Mrs. J. C. BATEHAM, superintendent of Sabbath Observance, of the Woman’s Christian Temperance Union, is one of the leading workers for the National Sunday law. There is no disputing this. What she says therefore on this subject must be authoritative. What she shall say it is for which they want a National Sunday law, that must be the thing for which they want it. This cannot be questioned. She issued, last spring, a leaflet inquiring, How a weekly day of rest and quiet can be best secured by law? and in this leaflet she tells what they want the Sunday rest for. Here are her words:—
“We want it for the purposes for which God designed it when he bid us keep it holy; not for frivolity and amusement, not for sleep and idleness, not for the Sunday newspaper with its demoralizing literature, but for reading which is elevating and improving, including the Word of God, and for attendance upon church services.”
Then, a little further along, in the same leaflet she says:—
“Senator Blair’s Sunday-Rest bill prepared at the request of the W. C. T. U. and in response to the first two millions of petitions, is in the main entirely satisfactory to us.”
Now let us analyze this. What they want a day of rest and quiet for, is, the reading of the Word of God and for attendance upon church services. The inquiry is, “How these can best be secured by law?” Then the statement is, “That the Sunday-Rest bill prepared at their request, is in the main, entirely satisfactory.” It therefore follows that the object of the Blair Sunday-Rest bill is to establish a day of rest and quiet for the reading of the Word of God and attendance upon church services. This is the inevitable logic of the statements of one of the very chiefest of the Sunday-law workers. If this be not so, then there is no truth in axioms, there is no force in logic, and Roger Bacon was a fraud.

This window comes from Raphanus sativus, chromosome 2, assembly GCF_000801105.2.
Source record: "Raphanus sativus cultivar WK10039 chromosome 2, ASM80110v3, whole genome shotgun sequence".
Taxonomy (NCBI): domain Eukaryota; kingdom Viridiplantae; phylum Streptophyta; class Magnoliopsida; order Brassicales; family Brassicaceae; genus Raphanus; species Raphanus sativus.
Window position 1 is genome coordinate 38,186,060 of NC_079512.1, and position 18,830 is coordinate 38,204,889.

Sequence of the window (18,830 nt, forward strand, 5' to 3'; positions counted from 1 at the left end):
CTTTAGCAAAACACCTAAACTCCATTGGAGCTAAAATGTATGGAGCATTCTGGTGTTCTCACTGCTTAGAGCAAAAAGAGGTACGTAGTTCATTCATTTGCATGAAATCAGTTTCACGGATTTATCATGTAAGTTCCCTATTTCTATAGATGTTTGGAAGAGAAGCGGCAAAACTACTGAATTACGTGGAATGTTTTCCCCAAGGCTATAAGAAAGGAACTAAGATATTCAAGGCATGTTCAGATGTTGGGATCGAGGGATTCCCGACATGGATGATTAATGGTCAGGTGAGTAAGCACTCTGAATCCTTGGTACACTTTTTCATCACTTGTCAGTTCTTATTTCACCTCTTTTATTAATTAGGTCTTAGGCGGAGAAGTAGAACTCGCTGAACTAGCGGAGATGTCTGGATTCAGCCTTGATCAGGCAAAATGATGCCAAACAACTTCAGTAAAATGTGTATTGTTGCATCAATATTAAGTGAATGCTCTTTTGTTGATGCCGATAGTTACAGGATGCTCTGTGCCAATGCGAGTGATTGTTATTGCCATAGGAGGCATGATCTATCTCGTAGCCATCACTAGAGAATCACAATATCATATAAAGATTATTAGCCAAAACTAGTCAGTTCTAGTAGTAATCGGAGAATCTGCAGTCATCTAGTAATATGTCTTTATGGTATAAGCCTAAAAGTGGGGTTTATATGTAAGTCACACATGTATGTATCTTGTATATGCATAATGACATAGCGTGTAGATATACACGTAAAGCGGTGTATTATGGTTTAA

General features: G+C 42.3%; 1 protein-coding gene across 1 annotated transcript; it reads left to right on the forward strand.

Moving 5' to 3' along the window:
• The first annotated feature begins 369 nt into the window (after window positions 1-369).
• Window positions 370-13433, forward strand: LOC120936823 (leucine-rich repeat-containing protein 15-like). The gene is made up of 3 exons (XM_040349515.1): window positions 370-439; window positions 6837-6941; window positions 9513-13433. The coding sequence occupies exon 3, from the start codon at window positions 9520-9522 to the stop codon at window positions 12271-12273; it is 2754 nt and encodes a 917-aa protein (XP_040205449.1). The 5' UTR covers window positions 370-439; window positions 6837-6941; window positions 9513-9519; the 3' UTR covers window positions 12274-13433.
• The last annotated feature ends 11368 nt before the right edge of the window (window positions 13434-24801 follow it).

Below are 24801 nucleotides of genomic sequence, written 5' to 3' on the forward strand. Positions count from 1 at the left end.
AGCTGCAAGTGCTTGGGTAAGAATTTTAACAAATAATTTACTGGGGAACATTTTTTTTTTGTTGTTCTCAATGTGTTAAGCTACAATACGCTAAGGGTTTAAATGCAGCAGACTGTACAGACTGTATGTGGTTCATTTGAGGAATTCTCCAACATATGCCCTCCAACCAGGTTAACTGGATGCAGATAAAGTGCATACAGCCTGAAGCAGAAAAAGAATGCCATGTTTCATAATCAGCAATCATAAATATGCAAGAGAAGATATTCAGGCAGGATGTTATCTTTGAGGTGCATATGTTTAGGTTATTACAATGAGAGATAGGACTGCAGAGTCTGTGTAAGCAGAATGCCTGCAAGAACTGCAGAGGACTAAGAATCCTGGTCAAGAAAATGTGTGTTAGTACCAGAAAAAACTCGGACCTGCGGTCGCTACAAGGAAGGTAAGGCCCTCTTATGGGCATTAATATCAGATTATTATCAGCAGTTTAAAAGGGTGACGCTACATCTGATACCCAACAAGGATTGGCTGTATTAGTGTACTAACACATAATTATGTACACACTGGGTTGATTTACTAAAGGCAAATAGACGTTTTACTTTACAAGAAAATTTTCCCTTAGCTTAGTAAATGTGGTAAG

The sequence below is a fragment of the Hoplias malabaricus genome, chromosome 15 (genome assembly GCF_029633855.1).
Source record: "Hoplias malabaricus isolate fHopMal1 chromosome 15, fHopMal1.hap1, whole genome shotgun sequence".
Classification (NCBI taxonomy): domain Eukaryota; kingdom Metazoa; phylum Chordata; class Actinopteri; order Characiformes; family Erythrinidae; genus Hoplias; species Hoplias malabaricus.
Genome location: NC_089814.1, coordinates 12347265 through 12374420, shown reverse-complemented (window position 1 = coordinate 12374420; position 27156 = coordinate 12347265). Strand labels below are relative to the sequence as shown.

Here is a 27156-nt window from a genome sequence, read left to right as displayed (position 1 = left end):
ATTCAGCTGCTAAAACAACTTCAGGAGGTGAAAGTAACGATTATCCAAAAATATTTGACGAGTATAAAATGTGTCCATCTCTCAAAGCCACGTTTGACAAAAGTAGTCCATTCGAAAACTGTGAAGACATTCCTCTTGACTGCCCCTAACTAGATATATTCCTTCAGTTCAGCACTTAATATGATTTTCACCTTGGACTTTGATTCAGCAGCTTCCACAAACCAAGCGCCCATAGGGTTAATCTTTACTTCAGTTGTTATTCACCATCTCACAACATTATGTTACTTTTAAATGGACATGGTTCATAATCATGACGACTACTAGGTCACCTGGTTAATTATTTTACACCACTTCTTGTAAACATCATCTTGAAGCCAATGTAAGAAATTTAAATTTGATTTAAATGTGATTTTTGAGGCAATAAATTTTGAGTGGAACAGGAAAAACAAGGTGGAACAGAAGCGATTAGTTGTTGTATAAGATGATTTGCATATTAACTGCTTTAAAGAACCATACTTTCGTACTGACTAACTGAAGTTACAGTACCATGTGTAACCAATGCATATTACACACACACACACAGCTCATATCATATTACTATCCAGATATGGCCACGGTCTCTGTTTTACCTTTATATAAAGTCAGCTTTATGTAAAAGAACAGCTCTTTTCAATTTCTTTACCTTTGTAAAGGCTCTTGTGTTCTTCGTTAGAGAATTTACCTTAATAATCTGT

And yet, they blame us for saying that the object of the Sunday law is religious, and that it is the religious observance of the day that they are trying to secure by national law. But why should they blame us? We say no more than they say themselves. We simply draw the conclusions from their own premises. We cannot forsake our senses. We cannot renounce our own power of reasoning, neither can we be so uncharitable nor so ungallant as to hold that Christian women do not mean what they say. She says they want the day “for reading the Word of God and for attendance upon church services.” She wants to know how such a day can best be secured by law, and she says Senator Blair’s Sunday-Rest bill, is in the main entirely satisfactory. Then the direct and intentional object of the Blair Sunday-Rest bill is the religious observance of Sunday, and the religious observance, too, even to the extent of reading the Word of God and attendance upon church service.
Therefore, in the interests of the Word of God and of church services, and of Christianity as a whole, we are everlastingly opposed to the Blair Sunday-Rest bill or any bill like it in any degree. The Union Signal says that the strongest opponents of the Sunday law spent twenty thousand dollars last year in defending their opposing doctrines. That may be true, we have not kept exact account, but we are inclined to think it is rather less than more than the sum; but whether it be less or more, we can inform the Union Signal and the Sunday-law workers all together, that we intend to spend every cent we have in opposition to the Sunday law, so that when they get it, they cannot take anything from us in the way of fines for breaking it. It is evil and only evil, and that continually, and in obedience to the scriptural injunction we do, as far as in us lies, “Abhor that which is evil.”
A. T. J.